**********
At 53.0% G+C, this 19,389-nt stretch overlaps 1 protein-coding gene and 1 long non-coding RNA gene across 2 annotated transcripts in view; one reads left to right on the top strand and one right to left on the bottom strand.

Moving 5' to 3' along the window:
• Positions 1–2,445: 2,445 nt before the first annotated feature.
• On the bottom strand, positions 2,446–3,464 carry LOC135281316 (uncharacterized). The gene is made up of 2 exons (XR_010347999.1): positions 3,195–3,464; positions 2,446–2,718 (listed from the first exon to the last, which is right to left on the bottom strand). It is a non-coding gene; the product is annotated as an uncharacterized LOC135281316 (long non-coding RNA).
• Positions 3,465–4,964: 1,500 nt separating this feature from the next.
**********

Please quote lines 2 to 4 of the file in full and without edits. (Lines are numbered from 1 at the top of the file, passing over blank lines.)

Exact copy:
Moving 5' to 3' along the window:
• Positions 1–2,445: 2,445 nt before the first annotated feature.
• On the bottom strand, positions 2,446–3,464 carry LOC135281316 (uncharacterized). The gene is made up of 2 exons (XR_010347999.1): positions 3,195–3,464; positions 2,446–2,718 (listed from the first exon to the last, which is right to left on the bottom strand). It is a non-coding gene; the product is annotated as an uncharacterized LOC135281316 (long non-coding RNA).